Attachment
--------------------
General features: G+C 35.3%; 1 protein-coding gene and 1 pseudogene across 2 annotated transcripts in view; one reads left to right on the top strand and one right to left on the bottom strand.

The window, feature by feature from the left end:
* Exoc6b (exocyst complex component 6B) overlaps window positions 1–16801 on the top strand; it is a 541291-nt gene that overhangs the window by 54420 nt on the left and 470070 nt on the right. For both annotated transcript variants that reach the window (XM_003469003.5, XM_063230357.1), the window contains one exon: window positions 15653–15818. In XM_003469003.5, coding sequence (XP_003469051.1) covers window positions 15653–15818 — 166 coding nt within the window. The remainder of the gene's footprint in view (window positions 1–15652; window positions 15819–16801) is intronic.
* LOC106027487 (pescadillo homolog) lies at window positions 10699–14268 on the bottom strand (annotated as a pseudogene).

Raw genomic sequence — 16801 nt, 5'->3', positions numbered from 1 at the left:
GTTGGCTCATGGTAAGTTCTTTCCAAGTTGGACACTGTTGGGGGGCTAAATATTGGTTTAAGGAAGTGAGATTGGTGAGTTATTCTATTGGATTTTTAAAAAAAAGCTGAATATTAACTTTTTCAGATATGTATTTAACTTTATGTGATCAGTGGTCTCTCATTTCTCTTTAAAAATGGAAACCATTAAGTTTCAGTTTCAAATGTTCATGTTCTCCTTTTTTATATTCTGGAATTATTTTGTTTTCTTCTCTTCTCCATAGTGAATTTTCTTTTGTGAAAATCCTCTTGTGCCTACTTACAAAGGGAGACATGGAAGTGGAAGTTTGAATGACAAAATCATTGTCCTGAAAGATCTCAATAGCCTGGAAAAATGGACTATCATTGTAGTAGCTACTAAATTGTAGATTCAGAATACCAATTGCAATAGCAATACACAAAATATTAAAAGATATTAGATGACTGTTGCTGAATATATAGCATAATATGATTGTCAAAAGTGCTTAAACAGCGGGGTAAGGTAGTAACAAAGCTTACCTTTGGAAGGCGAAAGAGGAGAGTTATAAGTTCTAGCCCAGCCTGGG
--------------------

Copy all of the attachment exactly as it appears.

General features: G+C 35.3%; 1 protein-coding gene and 1 pseudogene across 2 annotated transcripts in view; one reads left to right on the top strand and one right to left on the bottom strand.

The window, feature by feature from the left end:
* Exoc6b (exocyst complex component 6B) overlaps window positions 1–16801 on the top strand; it is a 541291-nt gene that overhangs the window by 54420 nt on the left and 470070 nt on the right. For both annotated transcript variants that reach the window (XM_003469003.5, XM_063230357.1), the window contains one exon: window positions 15653–15818. In XM_003469003.5, coding sequence (XP_003469051.1) covers window positions 15653–15818 — 166 coding nt within the window. The remainder of the gene's footprint in view (window positions 1–15652; window positions 15819–16801) is intronic.
* LOC106027487 (pescadillo homolog) lies at window positions 10699–14268 on the bottom strand (annotated as a pseudogene).

Raw genomic sequence — 16801 nt, 5'->3', positions numbered from 1 at the left:
GTTGGCTCATGGTAAGTTCTTTCCAAGTTGGACACTGTTGGGGGGCTAAATATTGGTTTAAGGAAGTGAGATTGGTGAGTTATTCTATTGGATTTTTAAAAAAAAGCTGAATATTAACTTTTTCAGATATGTATTTAACTTTATGTGATCAGTGGTCTCTCATTTCTCTTTAAAAATGGAAACCATTAAGTTTCAGTTTCAAATGTTCATGTTCTCCTTTTTTATATTCTGGAATTATTTTGTTTTCTTCTCTTCTCCATAGTGAATTTTCTTTTGTGAAAATCCTCTTGTGCCTACTTACAAAGGGAGACATGGAAGTGGAAGTTTGAATGACAAAATCATTGTCCTGAAAGATCTCAATAGCCTGGAAAAATGGACTATCATTGTAGTAGCTACTAAATTGTAGATTCAGAATACCAATTGCAATAGCAATACACAAAATATTAAAAGATATTAGATGACTGTTGCTGAATATATAGCATAATATGATTGTCAAAAGTGCTTAAACAGCGGGGTAAGGTAGTAACAAAGCTTACCTTTGGAAGGCGAAAGAGGAGAGTTATAAGTTCTAGCCCAGCCTGGG